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Everything you need to know about SIBO

Everything you need to know about SIBO

We talk a lot about gut health here, which impacts so many aspects of the body and is so important to address when it comes to managing your health. The topic of SIBO is becoming more and more recognized, yet it can understandably be often misunderstood. So we’ll dive into what exactly it is, what may cause it, and what you can do about it below! 

What is SIBO?

SIBO is an acronym that stands for Small Intestine Bacterial Overgrowth, and is a condition in which higher than normal amounts of bacteria reside in the small intestine. Under normal circumstances, this bacteria lives in the colon (part of the large intestine) where it serves many important functions like digesting carbohydrates for energy and synthesizing some vitamins. In SIBO, however, this bacteria can wreak havoc on the gut and lead to many unwanted symptoms. 

Some symptoms of SIBO include:

  • Frequent and/or excessive bloating and gas
  • Diarrhea or constipation
  • Abdominal pain
  • Abnormal feeling of fullness after eating
  • Nausea
  • Fatigue

What causes SIBO?

SIBO can also cause malabsorption of nutrients, yet that is a symptom that is not usually felt by the body and can therefore often be hidden. If malabsorption becomes severe, though, weight loss and anemia are a couple of things that may occur and are also signs to watch out for.

There are many factors that can contribute to the development of SIBO. 

Some of these are:

  • Low stomach acid
  • Frequent antibiotic use
  • Hypothyroidism 
  • Pancreatitis, or any condition that causes a decrease in pancreatic enzyme function
  • Gut infections
  • Poorly controlled gut disorders like irritable bowel syndrome (IBS) and irritable bowel disease (IBD), which includes Crohn’s disease and ulcerative colitis
  • Uncontrolled diabetes
  • Abdominal surgeries that alter the normal anatomy of the gut (such as in short bowel syndrome and some gastric bypass procedures)
  • Frequent or chronic use of narcotics or anti-spasm medications

What can you do about SIBO?

In order to properly treat SIBO, formal diagnosis must be made. Since SIBO shares many similar symptoms to other gut disorders, it can be tricky to identify and therefore we always recommend working with a professional for formal evaluation of symptoms and diagnosis. 

The goal in treating SIBO is to both get rid of any excess bacteria in the small intestine as well as to identify and treat the underlying cause of what caused it to be there in the first place (because if you just treat the bacteria, the problem is likely to return!). There are two approaches to treating SIBO bacteria: herbal antimicrobials and prescription antibiotics. Both can work and the treatment used depends on both the severity and specific type of the SIBO (hydrogen or methane-predominant).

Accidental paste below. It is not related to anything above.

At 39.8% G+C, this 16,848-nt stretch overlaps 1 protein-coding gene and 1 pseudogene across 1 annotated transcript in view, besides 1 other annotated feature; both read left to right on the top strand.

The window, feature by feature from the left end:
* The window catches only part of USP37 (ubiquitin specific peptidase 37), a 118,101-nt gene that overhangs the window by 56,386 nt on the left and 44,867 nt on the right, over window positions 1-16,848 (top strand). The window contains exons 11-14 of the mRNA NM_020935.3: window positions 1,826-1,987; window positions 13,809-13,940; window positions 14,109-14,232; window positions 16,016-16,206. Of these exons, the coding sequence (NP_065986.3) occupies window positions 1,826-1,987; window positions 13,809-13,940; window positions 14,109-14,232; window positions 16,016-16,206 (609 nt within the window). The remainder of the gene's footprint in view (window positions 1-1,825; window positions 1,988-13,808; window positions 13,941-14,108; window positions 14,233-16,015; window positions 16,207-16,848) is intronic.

Some herbal antimicrobials that we find help with treating SIBO bacteria are:

  • Berberine
  • Allicin, a compound found in garlic
  • Neem
  • Oil of oregano

In addition, the use of herbs that help stimulate normal movement and digestion of food in the intestines can also help manage SIBO and prevent its recurrence. These include prokinetic agents, digestive enzymes, and more. Keep in mind that these supplements should never be purchased on your own for self-treating, though, and should always be used only under the guidance of trained professionals like us. 

Is there a diet for SIBO?

Food nearly always plays a role in managing just about any condition, and SIBO is no exception. Changing your diet can help support the treatment of SIBO and prevent it from recurring. The type of diet to follow depends on the severity of the condition.  

Some examples of diets that may be used in the treatment of SIBO include*:

  • Elemental diet-this involves consuming a formula made up of pre-digested carbs, proteins and fats as well as vitamins and minerals that are in their most easily absorbed forms. The goal of this diet is to reduce the workload on the digestive tract and “starve” the bacteria. No whole food forms are allowed to be eaten. It’s usually reserved for severe cases of SIBO and is generally recommended to be followed for at least a few weeks. 
  • Low FODMAP diet-you may have heard about this one, which stands for fermentable oligo di- monosaccharides and polyols. It involves removing foods high in FODMAPS for a period of time to help starve bad bacteria, improve symptoms, and heal the gut.
  • Specific carbohydrate diet– this is another type of elimination diet that removes certain types of carbohydrates and instead focuses on short-chain, easily digested carbs. Its goal is to reduce the amount of harmful bacteria in the gut and improve digestive symptoms. 
  • Low carb diet-this is the most general type of diet which can be modified in many ways and serves to reduce the amount of carbs eaten. Since carbs are the only macronutrient that are fermented in the gut (and potentially lead to things like gas), reducing their intake can help improve symptoms and reduce bacterial growth. 

*Note that each of these diet plans should be followed using the guidance of a trained nutrition professional, like us! 

Bottom Line

SIBO can be a serious gut disorder that negatively impacts health in many ways. In order to properly diagnose and treat SIBO, it is essential to work alongside a trained healthcare professional to determine the potential causes and appropriate treatments. Feel free to reach out to us for additional guidance, evaluation, and support!)

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